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Packaging software without forking



I am a huge fan of Arch Build System [1] (ABS) which is a ports-like
system for building and packaging software from source code.
It's simple yet powerful, so it even makes it possible to package
existing binaries (e.g. proprietary software). But that's a different story.

I see some similarities between ABS and CoApp.
Both use single package specification file, PKGBUILD [2] or .buildinfo,
which purpose is very similar. Both use a dedicated tool,
makepkg or ptk+autobuild, to generate and pack software binaries.

There is one feature in the ABS which I believe could be interesting for
CoApp and make it simpler to use for package creators and maintainers,
and make the whole process of packaging even more attractive.
Here is part of the features I'm talking about:

PKGBUILD file can specify steps to do the following:
1) download package with sources of released version of a sofware
2) or checkout source from revision control system
3) apply patches, if any required by build process
   (shipped together with PKGBUILD or downloaded too)
4) compile and build binaries

Building a package is as simple as
1) downloading PKGBUILD from Arch User Repository (AUR) [3], or creating one
2) stepping into folder with the PKGBUILD
3) issuing makepkg [4] command (or makepkg -s that will grap and install
    required dependencies automatically, if any missing)

Once a package file (pkgname-pkgver.pkg.tar.xz) is ready, it can be installed
using another Arch Linux command, but that's not relevant here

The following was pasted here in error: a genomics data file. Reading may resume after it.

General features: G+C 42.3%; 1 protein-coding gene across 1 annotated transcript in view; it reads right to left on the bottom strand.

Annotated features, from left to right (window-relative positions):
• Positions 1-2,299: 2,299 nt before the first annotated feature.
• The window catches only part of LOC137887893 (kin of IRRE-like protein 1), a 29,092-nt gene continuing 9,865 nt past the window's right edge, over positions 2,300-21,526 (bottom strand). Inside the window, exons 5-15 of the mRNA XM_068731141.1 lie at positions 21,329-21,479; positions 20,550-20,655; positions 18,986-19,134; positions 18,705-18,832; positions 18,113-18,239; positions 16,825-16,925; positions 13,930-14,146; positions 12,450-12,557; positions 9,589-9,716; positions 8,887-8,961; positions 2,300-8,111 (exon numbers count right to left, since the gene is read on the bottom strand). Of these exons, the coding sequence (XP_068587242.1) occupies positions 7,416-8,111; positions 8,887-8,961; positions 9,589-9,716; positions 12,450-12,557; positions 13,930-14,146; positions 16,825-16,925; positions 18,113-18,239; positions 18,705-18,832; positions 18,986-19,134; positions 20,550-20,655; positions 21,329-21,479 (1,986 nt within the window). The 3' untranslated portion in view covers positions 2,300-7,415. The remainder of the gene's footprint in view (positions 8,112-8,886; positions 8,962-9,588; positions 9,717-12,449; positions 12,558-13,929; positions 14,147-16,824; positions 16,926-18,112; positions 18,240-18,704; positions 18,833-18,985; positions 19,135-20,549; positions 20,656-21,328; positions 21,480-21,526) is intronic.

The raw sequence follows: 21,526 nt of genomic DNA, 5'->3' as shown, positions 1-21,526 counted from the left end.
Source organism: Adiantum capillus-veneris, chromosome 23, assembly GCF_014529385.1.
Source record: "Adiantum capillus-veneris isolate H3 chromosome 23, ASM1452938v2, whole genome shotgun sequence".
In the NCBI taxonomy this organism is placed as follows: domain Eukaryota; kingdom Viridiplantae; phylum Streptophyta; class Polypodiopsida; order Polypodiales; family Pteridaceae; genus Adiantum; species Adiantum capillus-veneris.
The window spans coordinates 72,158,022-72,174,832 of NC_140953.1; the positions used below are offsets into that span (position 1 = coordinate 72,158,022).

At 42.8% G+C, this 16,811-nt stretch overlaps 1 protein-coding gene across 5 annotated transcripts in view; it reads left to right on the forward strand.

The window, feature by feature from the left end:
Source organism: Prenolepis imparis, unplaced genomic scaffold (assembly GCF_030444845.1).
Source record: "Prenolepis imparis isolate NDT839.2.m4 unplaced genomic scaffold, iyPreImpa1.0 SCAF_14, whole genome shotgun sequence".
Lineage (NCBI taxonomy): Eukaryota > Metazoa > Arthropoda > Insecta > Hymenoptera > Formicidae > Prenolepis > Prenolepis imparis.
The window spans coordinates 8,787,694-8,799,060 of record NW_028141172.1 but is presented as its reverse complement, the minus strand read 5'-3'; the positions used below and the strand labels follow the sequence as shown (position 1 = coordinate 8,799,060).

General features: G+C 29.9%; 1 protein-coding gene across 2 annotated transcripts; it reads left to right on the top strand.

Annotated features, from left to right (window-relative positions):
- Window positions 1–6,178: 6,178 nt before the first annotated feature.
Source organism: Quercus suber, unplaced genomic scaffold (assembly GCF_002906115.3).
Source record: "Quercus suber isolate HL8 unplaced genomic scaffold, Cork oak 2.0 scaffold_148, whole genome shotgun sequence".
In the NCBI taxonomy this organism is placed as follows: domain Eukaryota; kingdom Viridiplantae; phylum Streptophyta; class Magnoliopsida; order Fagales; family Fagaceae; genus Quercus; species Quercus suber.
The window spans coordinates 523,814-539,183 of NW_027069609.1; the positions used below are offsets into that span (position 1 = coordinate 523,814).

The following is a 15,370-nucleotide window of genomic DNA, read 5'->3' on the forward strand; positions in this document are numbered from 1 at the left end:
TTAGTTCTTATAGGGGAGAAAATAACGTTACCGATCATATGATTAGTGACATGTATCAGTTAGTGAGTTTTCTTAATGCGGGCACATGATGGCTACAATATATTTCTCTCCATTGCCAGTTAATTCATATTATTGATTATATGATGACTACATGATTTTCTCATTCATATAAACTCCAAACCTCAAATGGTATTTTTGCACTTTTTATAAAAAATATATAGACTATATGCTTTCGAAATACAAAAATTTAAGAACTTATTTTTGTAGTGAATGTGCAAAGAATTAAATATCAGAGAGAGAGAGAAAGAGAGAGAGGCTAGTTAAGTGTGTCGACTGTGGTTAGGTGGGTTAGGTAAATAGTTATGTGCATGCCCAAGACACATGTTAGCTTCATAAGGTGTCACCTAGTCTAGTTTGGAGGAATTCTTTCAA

(on Windows, package is .msi).

In my opinion, the great power of the ABS is that it takes a simple
PKGBUILD file to
perform all steps required by the process of building a package.
No explicit downloading, no forking, no maintenance.
If any changes need to be applied to a packaged software, they are
maintained as patches
(changes to source code) or additional files (e.g. VS solution files,
makefiles, etc.).

An added but fantastic feature of this solution is that it's very easy
to provide
packages for stable release (packaged sources) and for development
version (sources from RCS). So, for users, it's very easy to get, for example,
current development version of software installed system-wide using a single
command, without fiddling with development tools explicitly
(no ./configure or make commands, etc.).

I simply need to install SQLite, a small and very portable library.
I looked at the CoApp package [5] at GitHub and I started to think that it
is an overkill to maintain a fork for such a simple piece of software.
For stable relase of SQLite, the whole maintenance should basically take only:
1) create a makefile or VS project file(s)
2) update version and URL of the source package, after new release

Would such concept fit the philosophy of CoApp?

I haven't monitored the project for several months, so I may be missing the fact
it is already possible. Unfortunately, the manuals are still silent on
the basics.

[1] https://wiki.archlinux.org/index.php/Arch_Build_System
[2] https://wiki.archlinux.org/index.php/PKGBUILD
[3] https://aur.archlinux.org/
[4] https://wiki.archlinux.org/index.php/Makepkg
[5] https://github.com/coapp-packages/sqlite

Best regards,
Mateusz Loskot, http://mateusz.loskot.net

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